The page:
After luxuriating in San Pedro de Atacama, Nico and I climb 2300m back up towards Bolivia’s Altiplano with all eyes on the fabled Lagunas Route.
This route in particular has long been in the back of my mind, marveling at the pictures and descriptions from Mike and Cass that made the rounds on my office desktop nearly a year ago.
I drop a load of gringo cash onto the immigration table and Nico and I offer up BOLIVIA cheers to the smiles of the Bolivian jeep tour guides as we take the first crank turns on new soil.
As we enter Eduardo Avarao National Park, Laguna Verde and Laguna Blanco greet us immediately with their turquoise waters under nearly perfectly clear skies.
Whisked up and over the first pass with the help of a stout tailwind and epic scenery,
we are deposited at Laguna Chalviri where the local restaurant offers us a spot on the floor protected from the dropping temps and a soak in their thermal pool across the way. Not bad Bolivia, not bad at all.
The following day offers no such luxuries as we climb up into the rarified air of Sol de Mañana (4950m), buffeted by freezing winds.
There’s a quote in The Emerald Mile about finding the perfect seam of water when running the Grand Canyon. A seam that will wisk you through the rapids and deliever you unscatched onto the other side until the next set. With jeep tracks from 4x4 tours creating a ridiculous amount of washboard, the Lagunas Route is all about finding the seam.
We roll along the edge of Laguna Colorado as light begins to fade. Salty pinks, rudy sands and whites swirl together as one.
The first round of Bolvian fatbike hour brings out the whole refugio crew before we shut it down for the day.
If there's one truth to the Lagunas Route it's that fatbikes don’t push. Other than one handlebar smashing, Nico’s perseverance is admirable, to say the least, as we sluice through sandy washboard as far as the eye can see.
We spend the night at 4600m as temps drop quickly. The morning opens with near frost bite temperatures, but feet warm quickly as we pick the wrong jeep track and hike-a-bike up and over some sandy arroyos to get back on route. The afternoon stretch of hardpack towards Laguna Honda comes as a welcome relief.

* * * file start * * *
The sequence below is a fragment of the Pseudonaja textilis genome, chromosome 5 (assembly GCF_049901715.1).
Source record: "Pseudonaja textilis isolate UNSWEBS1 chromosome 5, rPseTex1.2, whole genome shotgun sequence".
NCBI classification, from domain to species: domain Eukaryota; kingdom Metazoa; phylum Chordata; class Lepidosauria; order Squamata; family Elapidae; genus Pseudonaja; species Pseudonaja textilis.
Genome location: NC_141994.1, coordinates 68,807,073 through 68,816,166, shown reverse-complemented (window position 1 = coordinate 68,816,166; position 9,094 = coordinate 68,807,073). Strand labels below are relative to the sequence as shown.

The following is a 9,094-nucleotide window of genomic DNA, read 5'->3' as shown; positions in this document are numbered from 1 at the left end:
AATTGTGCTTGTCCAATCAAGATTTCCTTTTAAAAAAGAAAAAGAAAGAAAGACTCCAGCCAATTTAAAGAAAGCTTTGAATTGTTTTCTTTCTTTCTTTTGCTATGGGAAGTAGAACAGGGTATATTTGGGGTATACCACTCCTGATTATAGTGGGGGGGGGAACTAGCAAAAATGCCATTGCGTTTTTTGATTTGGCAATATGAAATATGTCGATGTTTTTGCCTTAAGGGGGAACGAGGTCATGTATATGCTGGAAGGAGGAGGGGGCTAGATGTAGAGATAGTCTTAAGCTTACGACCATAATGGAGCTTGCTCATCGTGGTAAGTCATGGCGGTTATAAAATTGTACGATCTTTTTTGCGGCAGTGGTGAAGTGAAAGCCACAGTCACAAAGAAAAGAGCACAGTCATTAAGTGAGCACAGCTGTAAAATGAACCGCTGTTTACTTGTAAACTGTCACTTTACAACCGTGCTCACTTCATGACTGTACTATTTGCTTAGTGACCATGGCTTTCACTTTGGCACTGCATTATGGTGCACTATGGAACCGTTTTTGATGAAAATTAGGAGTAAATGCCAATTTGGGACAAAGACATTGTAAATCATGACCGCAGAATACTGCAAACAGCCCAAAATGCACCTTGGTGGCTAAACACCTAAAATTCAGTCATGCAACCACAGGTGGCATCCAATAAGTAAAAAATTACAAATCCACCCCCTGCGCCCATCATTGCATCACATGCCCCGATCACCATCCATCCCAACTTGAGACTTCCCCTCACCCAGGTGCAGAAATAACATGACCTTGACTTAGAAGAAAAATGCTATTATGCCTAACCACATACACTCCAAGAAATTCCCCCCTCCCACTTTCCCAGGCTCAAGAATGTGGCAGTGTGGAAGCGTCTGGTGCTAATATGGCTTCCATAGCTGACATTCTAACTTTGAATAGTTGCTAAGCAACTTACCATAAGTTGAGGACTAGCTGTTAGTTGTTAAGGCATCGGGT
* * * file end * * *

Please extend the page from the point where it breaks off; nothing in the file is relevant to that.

Even in “it will be just ok” lighting conditions, Laguna Honda is magical.
Let's throw in a few flamingos to make it even more spectacular – Laguna Hedionda.
The day also marks Pops Mulder's 80th or 30-50: the soul of a 30 year old with the body of a 50 year old. Nice work Pops. Celebrations will continue for sure once the wheels come to a stop.
The following day brings us up and over the last two passes as we leave the Lagunas proper
and drop onto a salar and pick up a set of tracks into Chiguana.
As we hit the edge of the “town” it’s a bit surreal. An old cemetery marks the front door, followed quickly by a stretch of abandoned buildings moaning in the wind that are slowly being engulfed with windswept soils. At the far end stands a military base and the only sign of life in the entire expanse. They are gracious enough to give us a spot out of the bone chilling winds in one of the camouflaged domes for the night.
Out on the salar the following morning, the riding feels criminally easy and meditative.
We make a brief stop in the fruit-less, pan-less, and queso-less pueblo of San Juan, pick up a Coke and a Snickers and make quick time over to Rio Grande
where we straight shot it out along the rails.
Our abandoned castle for the night.
More rail riding brings us, sadly, to the Cemeterio del Tren on the leading edge of Uyuni. Sadly, not because of the rusting steel carcasses of times gone by, but because it marks the end of one of the most insanely beautiful highlights of the trip thus far. The Lagunas Route is, in a word, Justice!
Hats-off to Nico for grinding it out on his 1.75” wide tired Zenith. Enjoy the warmer temps and easier cruising on the other side of the border. Gracias por todos, Amigo!